NEW YORK ( TheStreet) -- As much as I love Billboard, I have to call them out for a worthless series, most obviously titled "World War P: The Battle Against Pandora (P)." Talk about lazy journalism, focused on (an albeit decent job of) regurgitating and summarizing what we already know during a time when we desperately require somebody to move the Internet radio royalty conversation forward.
We should all expect -- and demand -- more from institutions such as Billboard.
But then, thankfully, there's this. An article that required a fraction of the time and space to produce that, in a perfect world, would go viral and have the impact it deserves.
I want to apologize to Steve Knopper and Rolling Stone for doing something I typically do not do.I am going to provide them with a link to an excellent story they published Tuesday, however, I'm going to excerpt from it more than I usually would in this article. It's just that important, telling, constructive and, at the same time, so damn frustrating. First, reacting to news that U.S. album sales hit another record low in July, Knopper cuts to the heart of what's happening to the music industry:
The dismal sales strongly suggest growing streaming services such as Spotify, Pandora and YouTube have begun to cut into CDs and download sales.Knopper then quotes Daniel Glass of Glassnote Records. Glassnote reps some solid acts, most notably Mumford and Sons. Given the pressure the music industrial complex exerts, even if indirectly, to conform to the MusicFirst, David Lowery, Pink Floyd company line, it takes some balls for Glass to express his vision, which bravely goes against the grain:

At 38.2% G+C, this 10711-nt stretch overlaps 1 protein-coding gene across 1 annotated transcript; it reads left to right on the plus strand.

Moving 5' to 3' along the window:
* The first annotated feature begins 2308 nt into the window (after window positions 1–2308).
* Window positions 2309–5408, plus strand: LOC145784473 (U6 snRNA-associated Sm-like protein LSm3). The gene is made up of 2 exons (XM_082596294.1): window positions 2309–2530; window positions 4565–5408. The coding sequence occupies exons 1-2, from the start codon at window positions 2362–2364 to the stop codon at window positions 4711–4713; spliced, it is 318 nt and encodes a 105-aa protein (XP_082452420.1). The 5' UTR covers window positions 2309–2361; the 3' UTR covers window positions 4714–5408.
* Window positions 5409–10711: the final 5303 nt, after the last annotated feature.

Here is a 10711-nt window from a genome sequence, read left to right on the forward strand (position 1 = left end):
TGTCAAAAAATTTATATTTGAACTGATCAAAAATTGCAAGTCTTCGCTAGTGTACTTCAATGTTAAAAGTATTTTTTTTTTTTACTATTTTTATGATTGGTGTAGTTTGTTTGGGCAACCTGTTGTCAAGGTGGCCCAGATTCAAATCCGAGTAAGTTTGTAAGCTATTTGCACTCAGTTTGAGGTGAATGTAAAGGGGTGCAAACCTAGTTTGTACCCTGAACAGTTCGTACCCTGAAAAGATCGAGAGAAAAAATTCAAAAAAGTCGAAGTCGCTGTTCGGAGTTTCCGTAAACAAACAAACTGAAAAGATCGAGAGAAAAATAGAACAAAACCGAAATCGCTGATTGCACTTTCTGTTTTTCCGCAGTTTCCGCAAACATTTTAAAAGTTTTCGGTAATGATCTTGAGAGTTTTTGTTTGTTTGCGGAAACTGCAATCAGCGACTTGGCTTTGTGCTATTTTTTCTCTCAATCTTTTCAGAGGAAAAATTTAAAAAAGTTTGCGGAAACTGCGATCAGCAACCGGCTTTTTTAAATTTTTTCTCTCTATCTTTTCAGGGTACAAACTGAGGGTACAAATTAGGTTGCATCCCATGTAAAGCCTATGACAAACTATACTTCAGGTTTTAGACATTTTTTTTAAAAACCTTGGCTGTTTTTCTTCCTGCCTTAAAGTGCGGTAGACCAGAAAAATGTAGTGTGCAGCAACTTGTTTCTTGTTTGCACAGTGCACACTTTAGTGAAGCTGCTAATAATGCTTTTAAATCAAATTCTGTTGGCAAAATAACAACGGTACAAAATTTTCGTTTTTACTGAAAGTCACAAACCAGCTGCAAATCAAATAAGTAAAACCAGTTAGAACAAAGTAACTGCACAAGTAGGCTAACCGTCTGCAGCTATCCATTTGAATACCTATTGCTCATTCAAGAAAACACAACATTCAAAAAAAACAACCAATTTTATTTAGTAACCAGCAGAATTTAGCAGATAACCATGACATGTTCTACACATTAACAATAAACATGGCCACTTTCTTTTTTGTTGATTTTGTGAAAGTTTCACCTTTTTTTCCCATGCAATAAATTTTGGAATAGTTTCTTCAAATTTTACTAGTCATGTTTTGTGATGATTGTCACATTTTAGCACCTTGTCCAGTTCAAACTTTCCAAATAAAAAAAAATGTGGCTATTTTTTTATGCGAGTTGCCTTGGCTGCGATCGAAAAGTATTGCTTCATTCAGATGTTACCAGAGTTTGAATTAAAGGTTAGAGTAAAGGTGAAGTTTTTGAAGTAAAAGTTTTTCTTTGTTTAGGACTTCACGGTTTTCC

We're in a transition. Streaming is up. The economic model is not there today, but it will be there.
I'm from the school of embracing the technology to find that wider audience. (Glassnote's) business is up. Ticket sales are great. Our groups are thriving. We can't afford to have a dying model.I have one more brother from another Mother. I could have used Glass's comments in one of the dozens of articles I have written over the last year or so articulating the very same position. And let's not forget an equally-as-worthy-of-repeating nugget from former Island Def Jam president Jim Caparro:
The record companies have to re-engineer themselvesI would extend that to include not only subscription services such as Spotify, but pure-play personalized Internet radio pioneer Pandora. While the models and prospects for success are distinct between the various players, the notion that the music industrial complex needs to "embrace technology" and "re-engineer" itself around Internet radio warrants broad appeal. And, make no mistake about it, that notion absolutely does have broad appeal. Here's why it does and why the media roundly ignores it ... on page two.
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